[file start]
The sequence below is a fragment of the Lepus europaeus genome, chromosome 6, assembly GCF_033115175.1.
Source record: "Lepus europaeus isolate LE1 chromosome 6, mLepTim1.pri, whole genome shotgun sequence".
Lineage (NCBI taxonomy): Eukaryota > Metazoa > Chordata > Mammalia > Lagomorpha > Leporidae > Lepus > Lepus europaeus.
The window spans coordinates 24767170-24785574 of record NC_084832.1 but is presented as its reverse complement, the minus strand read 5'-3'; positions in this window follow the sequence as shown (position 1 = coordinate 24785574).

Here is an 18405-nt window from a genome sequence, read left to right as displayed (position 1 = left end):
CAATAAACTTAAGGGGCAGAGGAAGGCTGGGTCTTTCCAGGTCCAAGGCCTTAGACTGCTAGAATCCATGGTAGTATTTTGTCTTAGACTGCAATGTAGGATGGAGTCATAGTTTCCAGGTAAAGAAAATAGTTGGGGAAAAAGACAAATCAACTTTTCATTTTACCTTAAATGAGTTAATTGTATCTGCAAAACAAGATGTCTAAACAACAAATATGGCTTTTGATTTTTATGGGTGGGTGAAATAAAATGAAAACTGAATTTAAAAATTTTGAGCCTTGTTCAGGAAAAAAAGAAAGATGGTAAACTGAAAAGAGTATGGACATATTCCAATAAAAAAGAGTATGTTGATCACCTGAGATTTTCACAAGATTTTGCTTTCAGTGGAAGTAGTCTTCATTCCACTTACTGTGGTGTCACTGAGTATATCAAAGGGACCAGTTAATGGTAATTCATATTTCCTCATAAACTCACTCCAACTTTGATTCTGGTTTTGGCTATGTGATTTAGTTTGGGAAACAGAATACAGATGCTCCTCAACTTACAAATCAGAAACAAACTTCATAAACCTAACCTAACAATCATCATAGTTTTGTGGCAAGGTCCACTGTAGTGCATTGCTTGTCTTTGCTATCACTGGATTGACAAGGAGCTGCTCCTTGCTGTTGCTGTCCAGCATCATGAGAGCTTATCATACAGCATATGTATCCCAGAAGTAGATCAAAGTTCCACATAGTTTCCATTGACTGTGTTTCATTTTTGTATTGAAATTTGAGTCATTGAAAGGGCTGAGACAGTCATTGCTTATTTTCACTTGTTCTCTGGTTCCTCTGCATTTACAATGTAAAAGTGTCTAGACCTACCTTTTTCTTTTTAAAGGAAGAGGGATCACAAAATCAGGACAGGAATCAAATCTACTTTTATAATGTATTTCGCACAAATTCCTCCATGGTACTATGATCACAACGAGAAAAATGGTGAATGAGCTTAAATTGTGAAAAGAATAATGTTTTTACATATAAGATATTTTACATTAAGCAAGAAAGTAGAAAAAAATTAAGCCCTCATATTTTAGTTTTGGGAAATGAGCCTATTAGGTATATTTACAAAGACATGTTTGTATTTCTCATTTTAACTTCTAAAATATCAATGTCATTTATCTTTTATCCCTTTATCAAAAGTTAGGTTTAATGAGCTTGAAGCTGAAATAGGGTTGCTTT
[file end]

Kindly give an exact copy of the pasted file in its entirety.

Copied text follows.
The sequence below is a fragment of the Lepus europaeus genome, chromosome 6, assembly GCF_033115175.1.
Source record: "Lepus europaeus isolate LE1 chromosome 6, mLepTim1.pri, whole genome shotgun sequence".
Lineage (NCBI taxonomy): Eukaryota > Metazoa > Chordata > Mammalia > Lagomorpha > Leporidae > Lepus > Lepus europaeus.
The window spans coordinates 24767170-24785574 of record NC_084832.1 but is presented as its reverse complement, the minus strand read 5'-3'; positions in this window follow the sequence as shown (position 1 = coordinate 24785574).

Here is an 18405-nt window from a genome sequence, read left to right as displayed (position 1 = left end):
CAATAAACTTAAGGGGCAGAGGAAGGCTGGGTCTTTCCAGGTCCAAGGCCTTAGACTGCTAGAATCCATGGTAGTATTTTGTCTTAGACTGCAATGTAGGATGGAGTCATAGTTTCCAGGTAAAGAAAATAGTTGGGGAAAAAGACAAATCAACTTTTCATTTTACCTTAAATGAGTTAATTGTATCTGCAAAACAAGATGTCTAAACAACAAATATGGCTTTTGATTTTTATGGGTGGGTGAAATAAAATGAAAACTGAATTTAAAAATTTTGAGCCTTGTTCAGGAAAAAAAGAAAGATGGTAAACTGAAAAGAGTATGGACATATTCCAATAAAAAAGAGTATGTTGATCACCTGAGATTTTCACAAGATTTTGCTTTCAGTGGAAGTAGTCTTCATTCCACTTACTGTGGTGTCACTGAGTATATCAAAGGGACCAGTTAATGGTAATTCATATTTCCTCATAAACTCACTCCAACTTTGATTCTGGTTTTGGCTATGTGATTTAGTTTGGGAAACAGAATACAGATGCTCCTCAACTTACAAATCAGAAACAAACTTCATAAACCTAACCTAACAATCATCATAGTTTTGTGGCAAGGTCCACTGTAGTGCATTGCTTGTCTTTGCTATCACTGGATTGACAAGGAGCTGCTCCTTGCTGTTGCTGTCCAGCATCATGAGAGCTTATCATACAGCATATGTATCCCAGAAGTAGATCAAAGTTCCACATAGTTTCCATTGACTGTGTTTCATTTTTGTATTGAAATTTGAGTCATTGAAAGGGCTGAGACAGTCATTGCTTATTTTCACTTGTTCTCTGGTTCCTCTGCATTTACAATGTAAAAGTGTCTAGACCTACCTTTTTCTTTTTAAAGGAAGAGGGATCACAAAATCAGGACAGGAATCAAATCTACTTTTATAATGTATTTCGCACAAATTCCTCCATGGTACTATGATCACAACGAGAAAAATGGTGAATGAGCTTAAATTGTGAAAAGAATAATGTTTTTACATATAAGATATTTTACATTAAGCAAGAAAGTAGAAAAAAATTAAGCCCTCATATTTTAGTTTTGGGAAATGAGCCTATTAGGTATATTTACAAAGACATGTTTGTATTTCTCATTTTAACTTCTAAAATATCAATGTCATTTATCTTTTATCCCTTTATCAAAAGTTAGGTTTAATGAGCTTGAAGCTGAAATAGGGTTGCTTT